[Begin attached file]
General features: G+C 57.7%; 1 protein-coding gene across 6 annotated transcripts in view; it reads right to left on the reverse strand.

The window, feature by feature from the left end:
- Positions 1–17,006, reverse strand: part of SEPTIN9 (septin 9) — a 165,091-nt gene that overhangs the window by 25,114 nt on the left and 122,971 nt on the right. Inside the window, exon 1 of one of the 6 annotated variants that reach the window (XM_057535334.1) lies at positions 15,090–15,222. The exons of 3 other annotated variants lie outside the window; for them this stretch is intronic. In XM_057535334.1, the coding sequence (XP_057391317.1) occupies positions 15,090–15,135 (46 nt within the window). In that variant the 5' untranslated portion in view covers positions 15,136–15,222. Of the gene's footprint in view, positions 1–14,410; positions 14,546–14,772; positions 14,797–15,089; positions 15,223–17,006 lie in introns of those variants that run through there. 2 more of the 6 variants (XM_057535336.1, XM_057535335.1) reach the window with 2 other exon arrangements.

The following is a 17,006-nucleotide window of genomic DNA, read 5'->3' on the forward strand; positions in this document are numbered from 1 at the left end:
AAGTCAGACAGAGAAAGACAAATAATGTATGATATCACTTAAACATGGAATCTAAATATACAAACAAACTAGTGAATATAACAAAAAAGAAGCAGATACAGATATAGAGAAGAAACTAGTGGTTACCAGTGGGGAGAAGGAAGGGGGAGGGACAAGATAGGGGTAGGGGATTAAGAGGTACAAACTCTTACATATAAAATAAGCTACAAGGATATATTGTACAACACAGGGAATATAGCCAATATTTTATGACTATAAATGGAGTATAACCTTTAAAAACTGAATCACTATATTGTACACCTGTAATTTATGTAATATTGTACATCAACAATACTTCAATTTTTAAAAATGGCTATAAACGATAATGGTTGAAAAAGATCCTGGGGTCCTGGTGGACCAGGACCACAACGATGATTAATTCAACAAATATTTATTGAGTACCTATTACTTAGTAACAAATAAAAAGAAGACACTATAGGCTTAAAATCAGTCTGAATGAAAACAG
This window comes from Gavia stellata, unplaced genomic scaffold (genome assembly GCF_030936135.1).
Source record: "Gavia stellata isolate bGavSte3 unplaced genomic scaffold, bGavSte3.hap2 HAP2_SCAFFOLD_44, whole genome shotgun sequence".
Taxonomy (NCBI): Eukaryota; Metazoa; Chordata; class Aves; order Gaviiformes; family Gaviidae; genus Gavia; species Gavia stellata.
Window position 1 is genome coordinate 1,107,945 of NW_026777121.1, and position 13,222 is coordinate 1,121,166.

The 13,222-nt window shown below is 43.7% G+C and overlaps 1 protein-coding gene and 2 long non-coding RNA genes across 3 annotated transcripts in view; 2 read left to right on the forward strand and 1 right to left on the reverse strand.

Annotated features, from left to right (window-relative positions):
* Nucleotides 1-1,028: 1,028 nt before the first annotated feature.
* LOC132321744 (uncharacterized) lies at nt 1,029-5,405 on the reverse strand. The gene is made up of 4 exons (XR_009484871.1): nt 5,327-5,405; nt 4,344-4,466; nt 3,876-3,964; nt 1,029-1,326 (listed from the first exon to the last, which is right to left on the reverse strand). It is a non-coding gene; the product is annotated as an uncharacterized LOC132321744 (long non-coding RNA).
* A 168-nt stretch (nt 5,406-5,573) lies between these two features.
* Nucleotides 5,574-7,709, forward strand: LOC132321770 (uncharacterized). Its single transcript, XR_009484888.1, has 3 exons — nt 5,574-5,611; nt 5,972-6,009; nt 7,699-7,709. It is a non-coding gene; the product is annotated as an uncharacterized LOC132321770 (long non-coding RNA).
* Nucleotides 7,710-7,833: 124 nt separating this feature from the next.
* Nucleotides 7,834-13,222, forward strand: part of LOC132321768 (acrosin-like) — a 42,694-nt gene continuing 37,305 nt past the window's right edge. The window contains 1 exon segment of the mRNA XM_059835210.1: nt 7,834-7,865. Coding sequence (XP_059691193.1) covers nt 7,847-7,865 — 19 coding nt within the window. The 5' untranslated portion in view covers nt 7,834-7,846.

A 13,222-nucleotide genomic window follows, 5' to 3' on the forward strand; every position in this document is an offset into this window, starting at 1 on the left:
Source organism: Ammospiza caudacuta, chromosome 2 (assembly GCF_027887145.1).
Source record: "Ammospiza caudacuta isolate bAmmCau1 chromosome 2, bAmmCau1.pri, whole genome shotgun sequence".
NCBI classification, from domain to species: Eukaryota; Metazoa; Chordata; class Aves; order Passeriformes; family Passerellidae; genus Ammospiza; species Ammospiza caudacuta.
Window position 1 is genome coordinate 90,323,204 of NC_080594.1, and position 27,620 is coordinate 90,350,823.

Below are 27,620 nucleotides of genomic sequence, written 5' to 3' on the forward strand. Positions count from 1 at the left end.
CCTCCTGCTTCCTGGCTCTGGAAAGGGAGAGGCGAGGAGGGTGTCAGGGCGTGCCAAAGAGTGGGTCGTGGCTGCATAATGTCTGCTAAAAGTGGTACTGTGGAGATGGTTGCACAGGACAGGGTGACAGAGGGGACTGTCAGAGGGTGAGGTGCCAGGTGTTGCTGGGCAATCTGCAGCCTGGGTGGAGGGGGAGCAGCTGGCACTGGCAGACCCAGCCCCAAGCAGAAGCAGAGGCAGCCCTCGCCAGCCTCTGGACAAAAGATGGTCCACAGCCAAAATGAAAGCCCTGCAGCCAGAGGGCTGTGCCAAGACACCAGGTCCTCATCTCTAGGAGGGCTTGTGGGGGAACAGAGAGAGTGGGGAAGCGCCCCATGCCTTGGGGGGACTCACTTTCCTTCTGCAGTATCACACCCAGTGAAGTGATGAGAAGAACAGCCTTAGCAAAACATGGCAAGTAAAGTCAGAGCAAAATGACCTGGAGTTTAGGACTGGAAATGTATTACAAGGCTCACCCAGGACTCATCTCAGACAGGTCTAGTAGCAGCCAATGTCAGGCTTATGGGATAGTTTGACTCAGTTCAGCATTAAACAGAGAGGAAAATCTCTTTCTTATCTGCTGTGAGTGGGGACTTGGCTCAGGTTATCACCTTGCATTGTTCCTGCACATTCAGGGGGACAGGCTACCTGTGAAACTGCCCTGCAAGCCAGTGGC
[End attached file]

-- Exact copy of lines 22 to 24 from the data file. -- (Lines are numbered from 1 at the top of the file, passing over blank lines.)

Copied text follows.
Window position 1 is genome coordinate 90,323,204 of NC_080594.1, and position 27,620 is coordinate 90,350,823.

Below are 27,620 nucleotides of genomic sequence, written 5' to 3' on the forward strand. Positions count from 1 at the left end.
CCTCCTGCTTCCTGGCTCTGGAAAGGGAGAGGCGAGGAGGGTGTCAGGGCGTGCCAAAGAGTGGGTCGTGGCTGCATAATGTCTGCTAAAAGTGGTACTGTGGAGATGGTTGCACAGGACAGGGTGACAGAGGGGACTGTCAGAGGGTGAGGTGCCAGGTGTTGCTGGGCAATCTGCAGCCTGGGTGGAGGGGGAGCAGCTGGCACTGGCAGACCCAGCCCCAAGCAGAAGCAGAGGCAGCCCTCGCCAGCCTCTGGACAAAAGATGGTCCACAGCCAAAATGAAAGCCCTGCAGCCAGAGGGCTGTGCCAAGACACCAGGTCCTCATCTCTAGGAGGGCTTGTGGGGGAACAGAGAGAGTGGGGAAGCGCCCCATGCCTTGGGGGGACTCACTTTCCTTCTGCAGTATCACACCCAGTGAAGTGATGAGAAGAACAGCCTTAGCAAAACATGGCAAGTAAAGTCAGAGCAAAATGACCTGGAGTTTAGGACTGGAAATGTATTACAAGGCTCACCCAGGACTCATCTCAGACAGGTCTAGTAGCAGCCAATGTCAGGCTTATGGGATAGTTTGACTCAGTTCAGCATTAAACAGAGAGGAAAATCTCTTTCTTATCTGCTGTGAGTGGGGACTTGGCTCAGGTTATCACCTTGCATTGTTCCTGCACATTCAGGGGGACAGGCTACCTGTGAAACTGCCCTGCAAGCCAGTGGC